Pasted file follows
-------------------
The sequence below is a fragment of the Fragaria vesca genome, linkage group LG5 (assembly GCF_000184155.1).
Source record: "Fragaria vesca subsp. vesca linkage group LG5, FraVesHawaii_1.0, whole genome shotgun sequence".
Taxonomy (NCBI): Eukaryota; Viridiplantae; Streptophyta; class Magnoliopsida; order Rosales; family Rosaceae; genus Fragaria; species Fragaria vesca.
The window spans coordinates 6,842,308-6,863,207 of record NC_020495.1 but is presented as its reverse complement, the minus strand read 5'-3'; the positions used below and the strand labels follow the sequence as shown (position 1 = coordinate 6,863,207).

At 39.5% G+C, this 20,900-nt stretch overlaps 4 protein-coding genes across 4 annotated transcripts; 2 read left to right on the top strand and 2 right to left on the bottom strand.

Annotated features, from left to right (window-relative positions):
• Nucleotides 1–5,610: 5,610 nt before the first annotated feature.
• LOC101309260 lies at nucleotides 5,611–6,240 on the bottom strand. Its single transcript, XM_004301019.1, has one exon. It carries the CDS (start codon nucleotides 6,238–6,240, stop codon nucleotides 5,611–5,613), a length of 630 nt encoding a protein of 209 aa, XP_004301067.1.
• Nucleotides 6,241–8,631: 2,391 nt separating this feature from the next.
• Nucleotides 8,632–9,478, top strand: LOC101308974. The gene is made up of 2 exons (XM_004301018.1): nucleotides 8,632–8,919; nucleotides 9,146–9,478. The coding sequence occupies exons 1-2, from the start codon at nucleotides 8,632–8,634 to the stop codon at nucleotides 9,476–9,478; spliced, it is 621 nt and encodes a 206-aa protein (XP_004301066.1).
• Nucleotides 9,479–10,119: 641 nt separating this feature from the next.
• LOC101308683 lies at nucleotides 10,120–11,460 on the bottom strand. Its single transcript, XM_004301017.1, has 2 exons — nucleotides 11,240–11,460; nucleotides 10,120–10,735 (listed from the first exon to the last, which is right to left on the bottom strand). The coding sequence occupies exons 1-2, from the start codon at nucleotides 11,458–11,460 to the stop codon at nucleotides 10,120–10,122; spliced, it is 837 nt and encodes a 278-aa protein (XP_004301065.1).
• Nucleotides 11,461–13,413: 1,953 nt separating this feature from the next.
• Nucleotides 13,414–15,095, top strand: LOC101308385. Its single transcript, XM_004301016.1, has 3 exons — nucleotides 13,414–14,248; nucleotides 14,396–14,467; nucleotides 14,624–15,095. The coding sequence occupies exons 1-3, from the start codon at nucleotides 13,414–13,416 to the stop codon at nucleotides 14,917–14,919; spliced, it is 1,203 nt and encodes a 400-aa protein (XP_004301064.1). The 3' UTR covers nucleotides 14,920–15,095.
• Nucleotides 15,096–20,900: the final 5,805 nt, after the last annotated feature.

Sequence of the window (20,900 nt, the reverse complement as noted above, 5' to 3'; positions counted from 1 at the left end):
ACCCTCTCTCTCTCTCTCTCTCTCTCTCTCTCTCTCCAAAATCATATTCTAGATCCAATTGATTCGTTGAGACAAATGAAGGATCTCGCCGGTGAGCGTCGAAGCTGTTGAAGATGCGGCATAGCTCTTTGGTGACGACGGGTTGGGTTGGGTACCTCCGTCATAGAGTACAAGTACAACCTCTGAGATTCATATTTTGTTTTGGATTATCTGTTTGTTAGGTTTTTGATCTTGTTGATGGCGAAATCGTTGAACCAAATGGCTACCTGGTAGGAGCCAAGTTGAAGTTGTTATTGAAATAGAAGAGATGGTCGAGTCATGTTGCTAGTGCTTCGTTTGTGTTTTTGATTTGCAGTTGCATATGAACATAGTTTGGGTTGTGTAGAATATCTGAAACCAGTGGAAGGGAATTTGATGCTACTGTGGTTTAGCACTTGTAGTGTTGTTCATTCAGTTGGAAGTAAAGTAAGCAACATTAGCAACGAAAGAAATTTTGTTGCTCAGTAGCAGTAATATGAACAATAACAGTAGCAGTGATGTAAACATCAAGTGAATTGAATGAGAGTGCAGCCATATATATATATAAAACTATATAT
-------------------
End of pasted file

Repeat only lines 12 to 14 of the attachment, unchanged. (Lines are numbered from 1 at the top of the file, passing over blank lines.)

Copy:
• LOC101308683 lies at nucleotides 10,120–11,460 on the bottom strand. Its single transcript, XM_004301017.1, has 2 exons — nucleotides 11,240–11,460; nucleotides 10,120–10,735 (listed from the first exon to the last, which is right to left on the bottom strand). The coding sequence occupies exons 1-2, from the start codon at nucleotides 11,458–11,460 to the stop codon at nucleotides 10,120–10,122; spliced, it is 837 nt and encodes a 278-aa protein (XP_004301065.1).
• Nucleotides 11,461–13,413: 1,953 nt separating this feature from the next.
• Nucleotides 13,414–15,095, top strand: LOC101308385. Its single transcript, XM_004301016.1, has 3 exons — nucleotides 13,414–14,248; nucleotides 14,396–14,467; nucleotides 14,624–15,095. The coding sequence occupies exons 1-3, from the start codon at nucleotides 13,414–13,416 to the stop codon at nucleotides 14,917–14,919; spliced, it is 1,203 nt and encodes a 400-aa protein (XP_004301064.1). The 3' UTR covers nucleotides 14,920–15,095.